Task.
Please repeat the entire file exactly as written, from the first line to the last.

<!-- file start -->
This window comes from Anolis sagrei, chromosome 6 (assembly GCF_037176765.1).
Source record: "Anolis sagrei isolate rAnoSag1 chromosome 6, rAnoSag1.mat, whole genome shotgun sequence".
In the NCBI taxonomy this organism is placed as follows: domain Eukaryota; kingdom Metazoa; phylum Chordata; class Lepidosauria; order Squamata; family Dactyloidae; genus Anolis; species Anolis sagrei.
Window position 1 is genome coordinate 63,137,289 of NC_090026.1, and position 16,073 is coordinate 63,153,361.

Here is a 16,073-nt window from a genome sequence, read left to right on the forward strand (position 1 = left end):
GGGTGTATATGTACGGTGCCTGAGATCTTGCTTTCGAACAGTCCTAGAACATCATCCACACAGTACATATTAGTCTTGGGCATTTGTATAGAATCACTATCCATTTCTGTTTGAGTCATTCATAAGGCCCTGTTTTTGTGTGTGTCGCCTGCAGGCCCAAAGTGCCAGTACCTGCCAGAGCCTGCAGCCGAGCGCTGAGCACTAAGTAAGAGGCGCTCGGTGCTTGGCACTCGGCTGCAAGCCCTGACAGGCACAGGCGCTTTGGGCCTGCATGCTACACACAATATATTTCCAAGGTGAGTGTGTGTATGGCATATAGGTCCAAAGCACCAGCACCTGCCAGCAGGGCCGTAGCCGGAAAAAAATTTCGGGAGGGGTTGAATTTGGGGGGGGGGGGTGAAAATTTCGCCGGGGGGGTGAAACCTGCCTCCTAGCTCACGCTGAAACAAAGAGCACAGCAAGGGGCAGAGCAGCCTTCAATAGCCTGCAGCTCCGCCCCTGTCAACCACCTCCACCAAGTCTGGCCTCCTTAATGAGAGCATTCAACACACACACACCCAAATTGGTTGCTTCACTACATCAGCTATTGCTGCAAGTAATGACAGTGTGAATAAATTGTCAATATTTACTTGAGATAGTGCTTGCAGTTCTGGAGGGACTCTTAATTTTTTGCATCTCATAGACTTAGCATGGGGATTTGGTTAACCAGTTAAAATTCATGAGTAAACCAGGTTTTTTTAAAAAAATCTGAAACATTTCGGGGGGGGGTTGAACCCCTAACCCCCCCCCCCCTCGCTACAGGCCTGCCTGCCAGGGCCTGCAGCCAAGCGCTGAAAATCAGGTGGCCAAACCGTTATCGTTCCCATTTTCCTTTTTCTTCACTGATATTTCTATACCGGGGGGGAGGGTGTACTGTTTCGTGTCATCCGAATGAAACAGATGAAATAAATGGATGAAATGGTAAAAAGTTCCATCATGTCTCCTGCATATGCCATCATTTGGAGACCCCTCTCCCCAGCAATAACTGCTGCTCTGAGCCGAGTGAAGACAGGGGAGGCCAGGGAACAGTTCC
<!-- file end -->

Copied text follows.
This window comes from Anolis sagrei, chromosome 6 (assembly GCF_037176765.1).
Source record: "Anolis sagrei isolate rAnoSag1 chromosome 6, rAnoSag1.mat, whole genome shotgun sequence".
In the NCBI taxonomy this organism is placed as follows: domain Eukaryota; kingdom Metazoa; phylum Chordata; class Lepidosauria; order Squamata; family Dactyloidae; genus Anolis; species Anolis sagrei.
Window position 1 is genome coordinate 63,137,289 of NC_090026.1, and position 16,073 is coordinate 63,153,361.

Here is a 16,073-nt window from a genome sequence, read left to right on the forward strand (position 1 = left end):
GGGTGTATATGTACGGTGCCTGAGATCTTGCTTTCGAACAGTCCTAGAACATCATCCACACAGTACATATTAGTCTTGGGCATTTGTATAGAATCACTATCCATTTCTGTTTGAGTCATTCATAAGGCCCTGTTTTTGTGTGTGTCGCCTGCAGGCCCAAAGTGCCAGTACCTGCCAGAGCCTGCAGCCGAGCGCTGAGCACTAAGTAAGAGGCGCTCGGTGCTTGGCACTCGGCTGCAAGCCCTGACAGGCACAGGCGCTTTGGGCCTGCATGCTACACACAATATATTTCCAAGGTGAGTGTGTGTATGGCATATAGGTCCAAAGCACCAGCACCTGCCAGCAGGGCCGTAGCCGGAAAAAAATTTCGGGAGGGGTTGAATTTGGGGGGGGGGGGTGAAAATTTCGCCGGGGGGGTGAAACCTGCCTCCTAGCTCACGCTGAAACAAAGAGCACAGCAAGGGGCAGAGCAGCCTTCAATAGCCTGCAGCTCCGCCCCTGTCAACCACCTCCACCAAGTCTGGCCTCCTTAATGAGAGCATTCAACACACACACACCCAAATTGGTTGCTTCACTACATCAGCTATTGCTGCAAGTAATGACAGTGTGAATAAATTGTCAATATTTACTTGAGATAGTGCTTGCAGTTCTGGAGGGACTCTTAATTTTTTGCATCTCATAGACTTAGCATGGGGATTTGGTTAACCAGTTAAAATTCATGAGTAAACCAGGTTTTTTTAAAAAAATCTGAAACATTTCGGGGGGGGGTTGAACCCCTAACCCCCCCCCCCCTCGCTACAGGCCTGCCTGCCAGGGCCTGCAGCCAAGCGCTGAAAATCAGGTGGCCAAACCGTTATCGTTCCCATTTTCCTTTTTCTTCACTGATATTTCTATACCGGGGGGGAGGGTGTACTGTTTCGTGTCATCCGAATGAAACAGATGAAATAAATGGATGAAATGGTAAAAAGTTCCATCATGTCTCCTGCATATGCCATCATTTGGAGACCCCTCTCCCCAGCAATAACTGCTGCTCTGAGCCGAGTGAAGACAGGGGAGGCCAGGGAACAGTTCC